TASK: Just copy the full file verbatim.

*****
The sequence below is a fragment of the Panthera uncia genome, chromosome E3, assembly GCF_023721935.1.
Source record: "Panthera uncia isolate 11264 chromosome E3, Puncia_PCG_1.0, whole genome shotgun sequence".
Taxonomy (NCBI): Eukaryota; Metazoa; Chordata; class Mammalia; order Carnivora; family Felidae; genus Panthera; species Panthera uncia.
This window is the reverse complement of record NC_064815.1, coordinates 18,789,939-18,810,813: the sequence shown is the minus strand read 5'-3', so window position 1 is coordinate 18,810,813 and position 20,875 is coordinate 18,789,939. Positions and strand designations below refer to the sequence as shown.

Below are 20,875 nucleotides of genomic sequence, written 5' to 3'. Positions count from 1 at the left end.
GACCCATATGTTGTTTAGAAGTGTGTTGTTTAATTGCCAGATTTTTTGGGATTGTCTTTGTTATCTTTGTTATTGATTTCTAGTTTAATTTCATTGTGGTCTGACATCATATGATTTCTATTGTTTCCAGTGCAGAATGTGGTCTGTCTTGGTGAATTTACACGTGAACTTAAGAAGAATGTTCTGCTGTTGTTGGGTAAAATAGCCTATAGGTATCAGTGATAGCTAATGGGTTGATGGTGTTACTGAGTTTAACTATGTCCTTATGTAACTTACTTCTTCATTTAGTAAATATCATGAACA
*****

The sequence below is a fragment of the Panthera uncia genome, chromosome E3, assembly GCF_023721935.1.
Source record: "Panthera uncia isolate 11264 chromosome E3, Puncia_PCG_1.0, whole genome shotgun sequence".
Taxonomy (NCBI): Eukaryota; Metazoa; Chordata; class Mammalia; order Carnivora; family Felidae; genus Panthera; species Panthera uncia.
This window is the reverse complement of record NC_064815.1, coordinates 18,789,939-18,810,813: the sequence shown is the minus strand read 5'-3', so window position 1 is coordinate 18,810,813 and position 20,875 is coordinate 18,789,939. Positions and strand designations below refer to the sequence as shown.

Below are 20,875 nucleotides of genomic sequence, written 5' to 3'. Positions count from 1 at the left end.
GACCCATATGTTGTTTAGAAGTGTGTTGTTTAATTGCCAGATTTTTTGGGATTGTCTTTGTTATCTTTGTTATTGATTTCTAGTTTAATTTCATTGTGGTCTGACATCATATGATTTCTATTGTTTCCAGTGCAGAATGTGGTCTGTCTTGGTGAATTTACACGTGAACTTAAGAAGAATGTTCTGCTGTTGTTGGGTAAAATAGCCTATAGGTATCAGTGATAGCTAATGGGTTGATGGTGTTACTGAGTTTAACTATGTCCTTATGTAACTTACTTCTTCATTTAGTAAATATCATGAACA